Be on the lookout for the February issue of The Blue & White, coming to campus this week. In the meantime, Bwog will again honor our heritage/amorous affair with our mother magazine by posting features from the upcoming issue. Such treats include a visit to the Lamont-Doherty Earth Observatory, an investigation into Columbia’s animal testing practices, and the first part of a discussion on The Columbia School. Below, metalhead Jed Bush sets out to solve the mystery of those flyers scattered around Westside urging you to buy concert tickets.
Upon entering Westside Market, posters for Eve to Adam, an “anthemic, guitar-driven rock band,” flank patrons on both sides. Ian Joskowitz, Westside manager, will shamelessly promote their music to anyone that will listen. With a dorky name and decidedly un-hip genre, one wouldn’t expect them to be on the edge of stardom, yet they boast 30,000 Facebook fans and are ranked 26th on the Mainstream Rock Chart. Their lead single “Run Your Mouth” channels an edgier, sleazier, bygone era of rock dominated by the likes of Guns N’ Roses and Van Halen. More impressively, the music video features everyone’s favorite Law and Order captain, Donald Cragen (played by Dann Florek). Oddly, the transformation of Eve to Adam from neighborhood scrubs to a legitimate power in the surprisingly vibrant Morningside Heights hair metal scene hinged on their Westside connection.
When drummer Alex Sassaris started moonlighting as a bartender at Vareli, another eating establishment managed by Joskowitz, Eve to Adam got their unlikely break. As Joskowitz puts it, “He kept shoving his band’s CD in my face, and, after a couple months, I finally gave it a listen, and, who knew, it turned out to be really fucking good!” Despite having no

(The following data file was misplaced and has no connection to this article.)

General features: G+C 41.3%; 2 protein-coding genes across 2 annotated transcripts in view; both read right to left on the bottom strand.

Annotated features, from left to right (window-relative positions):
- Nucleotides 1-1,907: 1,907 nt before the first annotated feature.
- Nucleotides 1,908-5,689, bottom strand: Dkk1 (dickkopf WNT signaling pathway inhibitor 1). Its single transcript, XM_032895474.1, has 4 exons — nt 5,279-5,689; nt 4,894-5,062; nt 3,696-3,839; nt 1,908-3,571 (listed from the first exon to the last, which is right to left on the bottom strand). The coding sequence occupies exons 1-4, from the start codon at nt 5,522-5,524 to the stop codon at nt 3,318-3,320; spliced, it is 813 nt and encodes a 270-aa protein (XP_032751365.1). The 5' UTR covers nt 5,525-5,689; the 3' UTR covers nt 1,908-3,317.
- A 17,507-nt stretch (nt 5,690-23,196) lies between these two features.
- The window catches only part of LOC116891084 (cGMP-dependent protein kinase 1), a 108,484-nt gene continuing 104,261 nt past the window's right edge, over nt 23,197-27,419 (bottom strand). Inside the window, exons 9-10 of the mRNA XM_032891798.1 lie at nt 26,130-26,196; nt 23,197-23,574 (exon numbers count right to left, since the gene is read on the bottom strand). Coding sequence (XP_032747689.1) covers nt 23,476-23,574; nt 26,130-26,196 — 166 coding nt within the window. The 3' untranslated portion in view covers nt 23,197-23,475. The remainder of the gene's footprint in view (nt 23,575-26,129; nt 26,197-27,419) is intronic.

experience running a record label, Joskowitz and fellow Westside Market manager George Zoitas agreed to manage the band, forming their all-in-one label, management, and publicity company 3for5 Entertainment.
But locking down a management crew was just the first step. Shortly after that, Joskowitz remembers getting a call from Sassaris about a new sponsor. He agreed to meet this potential backer at the closest thing they had to an office—an unused register at Westside. To his bemusement, “the man I ended up meeting was just a coked-up scammer who was trying to get us to invest in some dead-end scheme. That was the kind of company these kids were attracting.”
Countless phone calls, text messages, and emails later, Eve to Adam secured a record deal with Universal, suddenly finding themselves touring with the likes of Daughtry and Mötley Crüe. Joskowitz’s latest coup for the band is securing the opening spot for “a big band on a big tour.” The details are still being finalized, and he’s reluctant to reveal this big band’s identity, but he solemnly promises, “If we get this, everyone will know about Eve to Adam.”